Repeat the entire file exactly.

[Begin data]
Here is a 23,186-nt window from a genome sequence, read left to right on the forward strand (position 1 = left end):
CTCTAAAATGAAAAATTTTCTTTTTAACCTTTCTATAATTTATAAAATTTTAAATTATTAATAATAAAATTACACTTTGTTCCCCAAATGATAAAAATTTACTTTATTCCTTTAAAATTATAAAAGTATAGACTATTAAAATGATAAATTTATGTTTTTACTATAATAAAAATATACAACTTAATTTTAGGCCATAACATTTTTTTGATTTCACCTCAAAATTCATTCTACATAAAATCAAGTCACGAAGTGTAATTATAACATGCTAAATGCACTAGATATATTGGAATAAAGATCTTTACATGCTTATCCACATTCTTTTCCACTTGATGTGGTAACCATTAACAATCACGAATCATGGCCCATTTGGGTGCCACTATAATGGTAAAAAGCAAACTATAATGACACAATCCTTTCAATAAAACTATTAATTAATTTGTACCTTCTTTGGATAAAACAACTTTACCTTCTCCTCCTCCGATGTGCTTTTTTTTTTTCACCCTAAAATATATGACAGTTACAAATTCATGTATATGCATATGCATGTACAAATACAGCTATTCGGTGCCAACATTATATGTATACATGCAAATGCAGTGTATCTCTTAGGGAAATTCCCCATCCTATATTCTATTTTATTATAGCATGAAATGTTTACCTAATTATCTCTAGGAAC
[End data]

Here is a 23,186-nt window from a genome sequence, read left to right on the forward strand (position 1 = left end):
CTCTAAAATGAAAAATTTTCTTTTTAACCTTTCTATAATTTATAAAATTTTAAATTATTAATAATAAAATTACACTTTGTTCCCCAAATGATAAAAATTTACTTTATTCCTTTAAAATTATAAAAGTATAGACTATTAAAATGATAAATTTATGTTTTTACTATAATAAAAATATACAACTTAATTTTAGGCCATAACATTTTTTTGATTTCACCTCAAAATTCATTCTACATAAAATCAAGTCACGAAGTGTAATTATAACATGCTAAATGCACTAGATATATTGGAATAAAGATCTTTACATGCTTATCCACATTCTTTTCCACTTGATGTGGTAACCATTAACAATCACGAATCATGGCCCATTTGGGTGCCACTATAATGGTAAAAAGCAAACTATAATGACACAATCCTTTCAATAAAACTATTAATTAATTTGTACCTTCTTTGGATAAAACAACTTTACCTTCTCCTCCTCCGATGTGCTTTTTTTTTTTCACCCTAAAATATATGACAGTTACAAATTCATGTATATGCATATGCATGTACAAATACAGCTATTCGGTGCCAACATTATATGTATACATGCAAATGCAGTGTATCTCTTAGGGAAATTCCCCATCCTATATTCTATTTTATTATAGCATGAAATGTTTACCTAATTATCTCTAGGAAC